I am writing to you because I think it’s time we start to work together. FIRST supplies us with a plethora of resources to utilize throughout the season, yet there are still a lot of questions left unanswered. Questions like “where can I find more information about the STEM community beyond FIRST,” or “how can I get support from other girls in FIRST,” are hard to answer with a simple link. That’s why, every month I will be blogging about websites, videos, and anything else I find that can help answer these questions and bring this community closer. However, it wouldn't a true blog series if there wasn't contribution from the readers. If you find something you think is worth sharing, let me know, and I’ll put it in a post (citing my source of course)! I look forward to reading about what you find, and without further ado, here are the things I found for the month of July.
For the month of July I wanted to start off by showcasing videos about girls, some are successful commercials, and others are inspirational. There are a lot of videos so I picked my top three and then included some honorable mentions.
Top Three Videos:
1. Lean In: Ban Bossy
Change the Story: www.youtube.com/watch?v=B1q1CiuCET8
I'm Not Bossy. I'm the Boss: www.youtube.com/watch?v=6dynbzMlCcw
Sheryl Sandberg and her organization Lean In have revolutionized the 21st century feminism conversation by creating a campaign called “Ban Bossy.” While some consider it counter productive, it seems to have struck a chord with society. This campaign strives people to think about[p how their words and subconscious gender bias shapes the lives of young girls. Whether or not you are on board with “Ban Bossy” she does point out that by the time girls reach middle school they are less likely to pursue leadership roles. Her book Lean In takes this concept further by “focusing on encouraging women to pursue their ambitions, and changing the conversation from what we can’t do to what we can do.” For more information, visit about the Ban Bossy Campaign, visit leanin.org/.
2. Afghanistan's Girl Skaters -- Kabul 2012
Skateistan describes itself as “a non-profit organization [that] uses skateboarding as a tool for empowerment.” The company has projects in Afghanistan and Cambodia and their vision is to empower youth, create new opportunities and the potential for change. In Afghanistan, Skateistan has made a huge impact. Since girls aren’t allowed to ride bikes, skateboarding has become a constructive outlet. With girls representing 40% of the school’s demographics, this school and organization works with more young women than any other co-ed sport in Afghanistan. For more information visit their website
3. Always: #LikeAGirl
In this video Always ask a series of individuals what it means to do something like a girl, and to be honest the answer is unsavory. The tagline for the video is “when did doing something ‘like a girl’ become an insult?” It really sheds light on the phrase “like a girl” and it can effect society’s perception of girls and a girl’s perception of herself. For more information on Always and #LikeAGirl visit www.always.com/en-us/likeagirl.aspx.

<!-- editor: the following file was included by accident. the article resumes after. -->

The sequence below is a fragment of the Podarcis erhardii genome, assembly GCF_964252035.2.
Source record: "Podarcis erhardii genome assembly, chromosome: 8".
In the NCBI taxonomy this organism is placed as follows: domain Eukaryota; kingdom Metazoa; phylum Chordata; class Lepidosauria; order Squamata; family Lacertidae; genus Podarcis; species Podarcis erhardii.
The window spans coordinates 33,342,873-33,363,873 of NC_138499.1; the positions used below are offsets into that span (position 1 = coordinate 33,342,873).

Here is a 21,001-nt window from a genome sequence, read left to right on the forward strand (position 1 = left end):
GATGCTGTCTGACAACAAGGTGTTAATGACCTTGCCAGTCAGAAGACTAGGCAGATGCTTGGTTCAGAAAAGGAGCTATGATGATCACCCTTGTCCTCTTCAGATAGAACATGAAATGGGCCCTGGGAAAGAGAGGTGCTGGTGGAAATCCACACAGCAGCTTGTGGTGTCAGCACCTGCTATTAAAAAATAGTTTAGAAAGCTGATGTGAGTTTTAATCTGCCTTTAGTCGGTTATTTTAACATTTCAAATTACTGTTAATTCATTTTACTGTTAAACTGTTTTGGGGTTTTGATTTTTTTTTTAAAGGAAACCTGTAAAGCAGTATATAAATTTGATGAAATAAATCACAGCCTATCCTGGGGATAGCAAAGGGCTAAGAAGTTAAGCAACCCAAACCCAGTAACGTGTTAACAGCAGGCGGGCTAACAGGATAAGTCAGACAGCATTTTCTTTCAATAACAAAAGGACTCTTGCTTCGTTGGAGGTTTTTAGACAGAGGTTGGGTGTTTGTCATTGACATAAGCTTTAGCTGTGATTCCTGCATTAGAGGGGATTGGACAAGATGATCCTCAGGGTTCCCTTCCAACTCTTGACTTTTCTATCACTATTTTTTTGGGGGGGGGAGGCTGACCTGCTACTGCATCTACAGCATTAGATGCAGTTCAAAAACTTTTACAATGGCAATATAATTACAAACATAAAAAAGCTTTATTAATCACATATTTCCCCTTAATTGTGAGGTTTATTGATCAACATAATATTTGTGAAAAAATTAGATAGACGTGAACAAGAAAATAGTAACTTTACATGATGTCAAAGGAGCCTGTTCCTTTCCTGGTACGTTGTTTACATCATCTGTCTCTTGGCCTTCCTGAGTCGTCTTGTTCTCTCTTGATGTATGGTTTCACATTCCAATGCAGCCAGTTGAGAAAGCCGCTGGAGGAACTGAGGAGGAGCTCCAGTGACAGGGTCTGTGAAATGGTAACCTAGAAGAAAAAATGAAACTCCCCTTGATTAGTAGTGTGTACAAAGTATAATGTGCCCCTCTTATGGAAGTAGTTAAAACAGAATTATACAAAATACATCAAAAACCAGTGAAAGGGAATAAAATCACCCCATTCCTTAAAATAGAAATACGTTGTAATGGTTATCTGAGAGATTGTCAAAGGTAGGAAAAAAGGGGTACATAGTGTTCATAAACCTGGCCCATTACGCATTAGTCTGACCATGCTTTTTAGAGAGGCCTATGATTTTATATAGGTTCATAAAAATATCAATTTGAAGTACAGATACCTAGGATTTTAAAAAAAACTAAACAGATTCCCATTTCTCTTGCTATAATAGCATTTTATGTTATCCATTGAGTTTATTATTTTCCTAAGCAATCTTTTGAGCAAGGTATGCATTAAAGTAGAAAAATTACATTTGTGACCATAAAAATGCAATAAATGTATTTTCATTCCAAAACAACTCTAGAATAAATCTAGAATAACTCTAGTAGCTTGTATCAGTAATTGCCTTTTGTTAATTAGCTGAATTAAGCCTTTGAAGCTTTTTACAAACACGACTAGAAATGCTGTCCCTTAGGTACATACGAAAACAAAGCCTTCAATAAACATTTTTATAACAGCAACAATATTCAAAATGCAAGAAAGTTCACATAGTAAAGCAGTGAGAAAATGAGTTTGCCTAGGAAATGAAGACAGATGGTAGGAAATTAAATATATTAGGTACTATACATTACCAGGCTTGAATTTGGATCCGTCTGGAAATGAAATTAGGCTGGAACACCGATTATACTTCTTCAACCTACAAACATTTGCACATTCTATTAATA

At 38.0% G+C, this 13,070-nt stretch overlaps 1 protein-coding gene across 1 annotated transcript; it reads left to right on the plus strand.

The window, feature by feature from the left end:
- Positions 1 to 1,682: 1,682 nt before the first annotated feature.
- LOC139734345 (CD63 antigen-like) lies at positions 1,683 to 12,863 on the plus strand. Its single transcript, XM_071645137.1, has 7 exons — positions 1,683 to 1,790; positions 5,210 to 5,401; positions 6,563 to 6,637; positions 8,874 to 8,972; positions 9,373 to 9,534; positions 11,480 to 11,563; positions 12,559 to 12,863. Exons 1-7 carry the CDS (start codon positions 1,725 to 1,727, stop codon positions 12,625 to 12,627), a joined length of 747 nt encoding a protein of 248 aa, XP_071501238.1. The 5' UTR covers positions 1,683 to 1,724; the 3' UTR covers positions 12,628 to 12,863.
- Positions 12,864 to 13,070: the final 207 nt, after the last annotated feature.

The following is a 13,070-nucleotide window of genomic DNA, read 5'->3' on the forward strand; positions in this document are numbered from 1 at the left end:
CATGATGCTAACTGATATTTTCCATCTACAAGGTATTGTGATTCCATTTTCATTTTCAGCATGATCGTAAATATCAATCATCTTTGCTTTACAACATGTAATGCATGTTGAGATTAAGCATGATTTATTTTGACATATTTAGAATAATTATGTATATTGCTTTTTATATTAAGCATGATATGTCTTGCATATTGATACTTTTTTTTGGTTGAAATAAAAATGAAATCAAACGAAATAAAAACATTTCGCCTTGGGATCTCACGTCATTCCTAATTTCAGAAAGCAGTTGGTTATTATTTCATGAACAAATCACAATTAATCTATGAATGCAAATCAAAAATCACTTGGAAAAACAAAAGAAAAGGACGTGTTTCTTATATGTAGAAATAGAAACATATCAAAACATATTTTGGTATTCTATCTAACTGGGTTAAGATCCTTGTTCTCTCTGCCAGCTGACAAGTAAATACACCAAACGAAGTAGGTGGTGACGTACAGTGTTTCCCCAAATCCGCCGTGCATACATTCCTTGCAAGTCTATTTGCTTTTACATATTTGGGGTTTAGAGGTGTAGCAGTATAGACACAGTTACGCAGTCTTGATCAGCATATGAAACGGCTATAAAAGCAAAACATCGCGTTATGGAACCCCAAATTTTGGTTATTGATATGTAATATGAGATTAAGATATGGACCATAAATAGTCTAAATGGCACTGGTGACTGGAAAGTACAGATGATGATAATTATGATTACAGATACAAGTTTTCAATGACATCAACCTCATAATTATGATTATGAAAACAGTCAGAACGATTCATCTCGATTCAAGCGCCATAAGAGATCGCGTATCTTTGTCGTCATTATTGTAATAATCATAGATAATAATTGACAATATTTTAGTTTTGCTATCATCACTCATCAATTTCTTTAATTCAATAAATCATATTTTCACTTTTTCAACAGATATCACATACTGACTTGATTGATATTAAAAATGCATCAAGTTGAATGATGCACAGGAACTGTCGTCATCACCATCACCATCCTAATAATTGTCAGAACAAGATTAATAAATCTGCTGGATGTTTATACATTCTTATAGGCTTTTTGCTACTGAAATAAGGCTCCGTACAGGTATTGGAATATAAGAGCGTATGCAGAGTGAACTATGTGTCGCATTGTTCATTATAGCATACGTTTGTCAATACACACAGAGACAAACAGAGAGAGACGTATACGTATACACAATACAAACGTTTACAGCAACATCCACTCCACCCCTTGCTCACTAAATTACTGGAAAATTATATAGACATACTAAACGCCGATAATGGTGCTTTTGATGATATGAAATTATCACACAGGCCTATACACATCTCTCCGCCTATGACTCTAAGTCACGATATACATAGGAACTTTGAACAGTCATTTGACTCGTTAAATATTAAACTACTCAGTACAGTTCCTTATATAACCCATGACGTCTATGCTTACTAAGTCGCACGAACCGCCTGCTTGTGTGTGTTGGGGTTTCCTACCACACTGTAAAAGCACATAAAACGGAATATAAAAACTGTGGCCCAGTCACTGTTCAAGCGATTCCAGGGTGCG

FTC Team 7190 Green Girls: 2013 Promote Video “Leadership is…" www.youtube.com/watch?v=3CRu2E1folk
The Green Girls from Eagan, Minnesota created a video to promote FIRST and STEM. In this 1 minute video they point out that leadership is for everyone. To learn more about the Green Girls, visit www.greengirlsrobotics.com/.
Gnarly in Pink
A group of 6 year old girls challenge the idea that skateboarding is for boys and form the Pink Helmet Posse. This adorable 8 minute documentary will have you smiling and wanting to try skateboarding for yourself! To read the article visit http://nyti.ms/1llpCU1. For more information about the Pink Helmet Posse, visit http://pinkhelmetposse.com/.
Verizon: Inspire Her Mind
In this commercial, Verizon encourages the audience to inspire “her” mind and prompt her to pursue STEM classes. To find out more about their campaign, visit www.verizon.com/powerfulanswers/inspirehermind/.
Google Science Fair: Meet Ann Makosinski
Meet Ann Makosinski, winner of the 15-16 Age Category of the Google Science Fair 2013. Inspired by friends that could not afford electricity, Ann created a battery-free flashlight that generates light from the heat of the human hand. To find information about her project, visit: https://2013v707-dot-sciencefair-2012.appspot.com/admin/data/project-site-export.
This blog post was written by one of our alumni partners - Claudia Dubé. She has agreed to write a monthly blog post about resources that girls can use to become inspired and learn new skills. To find out more about her - check out our FIRST Ladies Partners page!
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